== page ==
Tuesday, January 9, 2024

the last book I ever read (The Slip: The New York City Street That Changed American Art Forever, excerpt eleven)

from The Slip: The New York City Street That Changed American Art Forever by Prudence Peiffer:

In the early twentieth century, a local American art scene arrived in New York, commemorated by the critic Paul Rosenfeld, embracing elements that felt homegrown: the sea, the skyscraper, the structural lines of the Brooklyn Bridge. Alfred Stieglitz, with his wife, Georgia O’Keeffe, brought together writers and artists in his galleries, the Intimate Gallery, An American Place, and 291. As early as 1893, Stieglitz had photographed Coenties Slip on a slushy winter day, also looking north across the busy intersection at South Street. The broad prows of the great ships cut over the street like a canopy of branches to the streetlamp, which itself resembles a mast. The sidewalk, below signs for sail lofts and sailmakers and paint shops, is crowded with overcoated men, and South Street is clogged with horses and carriages and a lone man shoveling dirty snow. In the far distance, the Brooklyn Bridge stretches against the murky gray sky.

After spending his twenties in 1920s Paris, soaking up the art crossroads there, Stuart Davis tapped into the hectic energy of a city that did not discriminate by subject matter. Besides art, he took his inspiration from “the thing Whitman felt—and I too will express it in pictures—America—the wonderful place we live in.” For Davis, the United States was wood and iron, “Civil War and skyscraper architecture; the brilliant colors on gasoline stations; chain-store fronts, and taxi-cabs . . . fast travel by train, auto, and aeroplane which brought new and multiple perspectives; electric signs . . .” He depicted Coenties Slip in 1931 in his House and Street, a strange and colorful painting that is bifurcated like two movie stills. Front Street is composed of abstracted fire-escape ladders and windows, the Slip as a series of lower brick warehouses, and bright blue triangles against a green column suggest the elevated train tracks. Taller buildings even then rising behind the nineteenth-century buildings are made from patterned lines, stripes, and grids, not unlike samples of the work to come at the Slip by Kelly, Martin, and Tawney.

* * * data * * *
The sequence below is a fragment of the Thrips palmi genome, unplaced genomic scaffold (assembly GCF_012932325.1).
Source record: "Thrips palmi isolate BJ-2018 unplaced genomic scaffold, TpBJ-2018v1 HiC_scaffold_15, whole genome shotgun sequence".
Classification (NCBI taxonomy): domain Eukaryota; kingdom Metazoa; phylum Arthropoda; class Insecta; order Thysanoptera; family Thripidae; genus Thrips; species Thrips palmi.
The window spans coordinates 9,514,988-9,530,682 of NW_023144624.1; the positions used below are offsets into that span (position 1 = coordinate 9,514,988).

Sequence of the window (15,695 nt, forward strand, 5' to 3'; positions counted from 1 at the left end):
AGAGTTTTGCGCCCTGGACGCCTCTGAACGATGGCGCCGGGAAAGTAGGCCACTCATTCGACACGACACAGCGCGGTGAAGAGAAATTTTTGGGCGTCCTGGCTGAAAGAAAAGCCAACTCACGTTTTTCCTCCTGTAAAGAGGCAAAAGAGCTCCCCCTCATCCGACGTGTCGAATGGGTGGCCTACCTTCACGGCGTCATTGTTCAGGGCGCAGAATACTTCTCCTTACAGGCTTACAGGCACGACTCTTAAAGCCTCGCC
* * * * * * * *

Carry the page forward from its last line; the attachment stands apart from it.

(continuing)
Berenice Abbott, another artist returning from Paris to New York to document an evolving metropolis, embarked on her decade-long series Changing New York in 1932. She had photographed the downtown waterfront area several times in her New York perambulations: Coenties Slip as early as 1929, and the El at Hanover and Pearl Streets in the spring of 1936 and ’38. Abbott’s Shelter on the Water Front, Coenties Slip, Pier 5, East River, Manhattan, captures a view of the Slip at its seediest, with a group of down-and-out men squatting in front of a ramshackle building and a row of low warehouses, set against the taller skyline. On this early May day, she took pictures with her new medium-format Linhof camera on a tripod while her assistant, in the words of her biographer, Julia Van Haaften, “pacified some drunks outside the East River pier caretaker’s shack.” As Abbott later recalled, “They dragged these alcoholics out of the river every day.” Ship masts can be seen rising behind the structure. The only man who is standing appears to have just hit one of the seated men; another man is prone on the ground asleep or passed out from drinking. Abbott became fascinated by the canal boat culture, and even looked into buying a barge.